Patient Panel Explores Living with Thalassemia
October 9, 2014 – One of the most praised presentations at this year’s CAF Patient~Family Conference was the patient panel, during which several patients shared their experiences in living with thalassemia. Among this year’s participants were Aaron Cheng, Anish Goel, Chi Pham and Jaimee Versace.
“In my presentation, I emphasized how important it is for thalassemia patients to lead a balanced life,” relates Aaron, who is studying for a career as a physician-scientist. “Having a strong support network of friends and family makes it very possible to lead a life of excellence. I think that there are ways of viewing thalassemia that can lead to a more positive outlook on life. For instance, having thalassemia is an opportunity to become an important member in a new community, to become involved in patient advocacy, and to learn to adapt to challenging situations. On a daily basis, I draw inspiration from thalassemia, and I attribute my interest in medicine and medical research to my experiences with a blood disorder. I hope that my presentation helped people see how thalassemia doesn’t need to be something to be ashamed of; rather, it can be dealt with positively and serve as an inspiration to excel in life.”
For her presentation, Jaimee said that “Living a good life with thalassemia requires us to develop discipline in our efforts to maintain a good standard of health. Some of our needs remain consistent throughout our life (i.e., transfusions and chelation); others will change and we must rise to meet these changes. I used to see this course as just an extra workload; a burden that ‘normal’ people didn’t have. I was so caught up in measuring how far behind I was compared to my healthy peers that I failed to realize I was cheating myself out of discovering my own life’s purpose. A life with thalassemia comes with many unwanted obstacles, but if we stay hopeful, such obstacles can turn into valuable life experience.”
Jaimee also shared a few things she has learned over the years:
- What doesn’t work: constant worrying, acting on your emotions, and tuning everyone out.
- What works: patience, persistence, self-discipline, and gratitude these behaviors aid in helping you to see the big picture to make better decisions in all areas of your life. It’s not about pushing yourself to the limit to prove you can keep up; it’s about not giving up and learning to accept and deal with challenges as they come.
- Next time you wish away your thalassemia think of all the empty space it would leave in your life. And since life doesn’t allow for empty space, what situation would take its place? What other challenges, obstacles, and responsibilities would fill in the gap? No one is called to lead a problem free life, but rather a life made purposeful through facing whatever circumstance we are given.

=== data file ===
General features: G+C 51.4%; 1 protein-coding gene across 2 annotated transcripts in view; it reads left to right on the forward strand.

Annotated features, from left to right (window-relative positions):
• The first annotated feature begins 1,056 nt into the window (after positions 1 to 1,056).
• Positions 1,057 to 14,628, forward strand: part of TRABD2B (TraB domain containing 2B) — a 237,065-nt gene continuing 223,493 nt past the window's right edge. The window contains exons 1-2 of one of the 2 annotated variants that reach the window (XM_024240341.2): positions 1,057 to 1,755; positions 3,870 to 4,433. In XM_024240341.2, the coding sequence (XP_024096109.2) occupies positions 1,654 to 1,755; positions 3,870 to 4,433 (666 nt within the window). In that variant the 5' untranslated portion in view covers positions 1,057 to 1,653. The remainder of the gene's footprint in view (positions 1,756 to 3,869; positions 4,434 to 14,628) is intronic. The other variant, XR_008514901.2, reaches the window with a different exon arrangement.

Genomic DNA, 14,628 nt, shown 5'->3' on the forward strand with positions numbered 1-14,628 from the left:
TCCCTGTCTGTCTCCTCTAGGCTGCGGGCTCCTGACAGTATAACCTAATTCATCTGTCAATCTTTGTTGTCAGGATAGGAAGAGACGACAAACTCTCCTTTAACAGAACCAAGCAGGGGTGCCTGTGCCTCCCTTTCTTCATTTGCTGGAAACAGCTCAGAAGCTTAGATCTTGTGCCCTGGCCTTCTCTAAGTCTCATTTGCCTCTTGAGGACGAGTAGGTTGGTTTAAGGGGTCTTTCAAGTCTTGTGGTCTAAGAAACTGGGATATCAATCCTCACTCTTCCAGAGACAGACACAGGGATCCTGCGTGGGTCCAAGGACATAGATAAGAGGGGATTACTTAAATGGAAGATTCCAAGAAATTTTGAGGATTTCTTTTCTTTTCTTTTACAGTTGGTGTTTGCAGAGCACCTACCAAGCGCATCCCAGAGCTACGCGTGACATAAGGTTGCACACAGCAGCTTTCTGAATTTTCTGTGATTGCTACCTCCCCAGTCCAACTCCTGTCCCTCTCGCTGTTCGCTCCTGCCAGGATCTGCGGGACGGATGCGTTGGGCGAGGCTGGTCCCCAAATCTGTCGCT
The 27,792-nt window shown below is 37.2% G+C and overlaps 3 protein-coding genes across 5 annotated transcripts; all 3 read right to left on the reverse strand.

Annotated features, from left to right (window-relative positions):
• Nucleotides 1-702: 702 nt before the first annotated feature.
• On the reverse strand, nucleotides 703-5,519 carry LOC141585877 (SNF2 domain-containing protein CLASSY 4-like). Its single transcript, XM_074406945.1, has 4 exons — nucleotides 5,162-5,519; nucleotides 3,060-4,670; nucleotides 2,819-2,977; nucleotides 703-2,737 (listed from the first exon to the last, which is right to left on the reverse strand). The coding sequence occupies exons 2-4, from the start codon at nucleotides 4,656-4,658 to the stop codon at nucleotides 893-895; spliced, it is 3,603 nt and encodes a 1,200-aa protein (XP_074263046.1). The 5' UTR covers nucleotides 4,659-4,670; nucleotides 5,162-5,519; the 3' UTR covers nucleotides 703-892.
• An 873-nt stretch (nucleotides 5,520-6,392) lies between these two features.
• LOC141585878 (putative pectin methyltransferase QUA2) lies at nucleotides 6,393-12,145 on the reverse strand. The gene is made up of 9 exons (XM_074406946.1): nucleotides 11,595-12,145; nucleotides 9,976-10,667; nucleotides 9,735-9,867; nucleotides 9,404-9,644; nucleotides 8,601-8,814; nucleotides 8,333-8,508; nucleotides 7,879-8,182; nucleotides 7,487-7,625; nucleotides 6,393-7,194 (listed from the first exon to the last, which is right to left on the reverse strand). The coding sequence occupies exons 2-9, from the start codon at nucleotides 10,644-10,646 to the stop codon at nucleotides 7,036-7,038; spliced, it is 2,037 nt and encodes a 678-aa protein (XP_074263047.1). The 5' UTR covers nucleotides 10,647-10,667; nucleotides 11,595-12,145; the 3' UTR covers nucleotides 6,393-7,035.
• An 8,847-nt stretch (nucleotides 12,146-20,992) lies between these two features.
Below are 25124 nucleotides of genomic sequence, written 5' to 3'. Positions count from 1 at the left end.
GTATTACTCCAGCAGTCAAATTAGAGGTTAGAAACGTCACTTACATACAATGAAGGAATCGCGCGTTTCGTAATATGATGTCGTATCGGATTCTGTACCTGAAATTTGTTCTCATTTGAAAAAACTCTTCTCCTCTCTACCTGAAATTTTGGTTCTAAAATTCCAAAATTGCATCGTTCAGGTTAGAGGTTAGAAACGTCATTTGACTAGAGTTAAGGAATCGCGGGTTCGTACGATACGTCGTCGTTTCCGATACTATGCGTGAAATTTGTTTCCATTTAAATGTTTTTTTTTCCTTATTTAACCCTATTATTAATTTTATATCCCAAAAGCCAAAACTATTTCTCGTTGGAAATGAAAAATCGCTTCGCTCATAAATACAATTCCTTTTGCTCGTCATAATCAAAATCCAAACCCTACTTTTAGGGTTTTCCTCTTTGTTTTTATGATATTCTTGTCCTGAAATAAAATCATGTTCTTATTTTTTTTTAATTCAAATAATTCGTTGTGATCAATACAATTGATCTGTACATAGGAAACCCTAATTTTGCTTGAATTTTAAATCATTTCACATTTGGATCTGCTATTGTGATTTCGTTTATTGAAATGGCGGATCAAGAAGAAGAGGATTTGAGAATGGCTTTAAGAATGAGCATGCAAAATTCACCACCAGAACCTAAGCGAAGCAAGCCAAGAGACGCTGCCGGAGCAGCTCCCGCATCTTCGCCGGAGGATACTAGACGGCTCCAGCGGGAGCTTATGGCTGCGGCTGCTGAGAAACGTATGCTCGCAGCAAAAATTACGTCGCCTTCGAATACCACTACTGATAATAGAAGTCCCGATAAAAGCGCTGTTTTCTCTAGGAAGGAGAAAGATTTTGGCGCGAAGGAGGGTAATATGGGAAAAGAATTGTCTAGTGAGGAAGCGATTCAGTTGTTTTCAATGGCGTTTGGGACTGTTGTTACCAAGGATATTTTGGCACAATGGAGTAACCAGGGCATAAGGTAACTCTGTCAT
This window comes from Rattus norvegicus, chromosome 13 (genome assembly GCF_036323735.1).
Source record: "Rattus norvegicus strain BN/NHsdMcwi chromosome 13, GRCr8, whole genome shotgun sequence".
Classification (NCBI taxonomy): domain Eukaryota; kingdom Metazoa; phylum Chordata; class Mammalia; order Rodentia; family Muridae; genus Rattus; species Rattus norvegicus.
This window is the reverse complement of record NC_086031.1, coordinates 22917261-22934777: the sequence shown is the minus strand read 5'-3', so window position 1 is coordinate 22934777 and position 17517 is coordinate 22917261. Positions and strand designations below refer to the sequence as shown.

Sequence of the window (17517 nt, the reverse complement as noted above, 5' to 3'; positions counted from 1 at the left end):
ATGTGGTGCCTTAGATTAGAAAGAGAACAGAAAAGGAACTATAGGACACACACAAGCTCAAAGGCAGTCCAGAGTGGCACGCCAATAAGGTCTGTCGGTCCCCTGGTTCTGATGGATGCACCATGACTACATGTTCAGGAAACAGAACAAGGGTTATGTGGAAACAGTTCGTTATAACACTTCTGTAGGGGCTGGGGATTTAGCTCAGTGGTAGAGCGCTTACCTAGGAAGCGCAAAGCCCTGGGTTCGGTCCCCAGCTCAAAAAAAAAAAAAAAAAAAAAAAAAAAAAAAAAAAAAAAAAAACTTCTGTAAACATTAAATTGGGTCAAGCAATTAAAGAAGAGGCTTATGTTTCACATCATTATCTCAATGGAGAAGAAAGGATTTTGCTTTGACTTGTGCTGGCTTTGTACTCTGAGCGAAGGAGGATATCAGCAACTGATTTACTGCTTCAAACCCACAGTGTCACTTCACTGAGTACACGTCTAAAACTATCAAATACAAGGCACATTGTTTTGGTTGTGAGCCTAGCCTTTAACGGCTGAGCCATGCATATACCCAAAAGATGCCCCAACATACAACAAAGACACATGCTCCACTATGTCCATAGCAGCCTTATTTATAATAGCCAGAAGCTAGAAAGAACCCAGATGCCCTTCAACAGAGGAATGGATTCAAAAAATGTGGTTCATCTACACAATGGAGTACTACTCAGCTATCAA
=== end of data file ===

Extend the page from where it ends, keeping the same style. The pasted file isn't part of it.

- Chronic illness has its limitations, but it also has its gifts. Our difficulties make us more in tune to the needs and hardships of others. Don’t waste your pain on complaining; use it to discover the gifts you have to offer that will make your life and the lives of others better.
“I was asked to talk about how I felt when telling people that I have thalassemia,” says Anish. “I think that when you are revealing something personal about yourself, it’s natural to be a little nervous. However, when I tell people about my thalassemia, I’m just sharing a fact about my life; if someone has an issue with it, that is more their issue, not mine. I have found, though, that most people tend to be accepting and understanding, and I want to give strength to those who want to share this information about themselves with others. At the same time, this is a very personal decision: each person should decide for himself who he wishes to tell, when, and how.
“One of my other important messages is that there has been a significant shift in the paradigm concerning treatment in recent years. Things are getting better every day, and the outlook has greatly improved since I was a kid. There’s reason to have great optimism and hope, and I think we need to look at every day as a gift and take advantage of what is available to us now.”
“I was honored to be chosen to speak,” Chi says, “and I hope that others found it beneficial. My message was that attitude is everything. Find what drives you or motivates you and use that attitude in a positive way. Everyone has issues, whether they be medical, work, family, childhood, etc. It’s your attitude and how you deal with the issues. Go in with a positive attitude and positive results can occur. If patients continue to have difficulties, they should know resources that they can leverage such as CAF, social workers, thalassemia social networking groups, and peer health coaches program, which I am a part of. ”
“I really enjoyed being a part of the panel,” Aaron adds. “It was especially informative to hear the experiences of others with thalassemia and to learn about the ways thalassemia has been important in their lives. I hope that future CAF conferences continue featuring the patient panel because it is always great to hear how thalassemia affects a patient socially and academically.”
“I have shared some of my experiences of thalassemia with others, but I’ve never stood up and talked openly about it in front of a large group,” Jaimee says. “I didn’t just want to talk about what I have accomplished, but admit the struggles I’ve faced and still face. Sometimes people are more inspired by your struggle then they are by just your success. My goal for the panel was to express that thalassemia can be an asset to our lives and our close relationships. It is important for us as thal patients to remind each other that we all have something to valuable to offer regardless of who we are, where we are from, and what we’re struggling with.”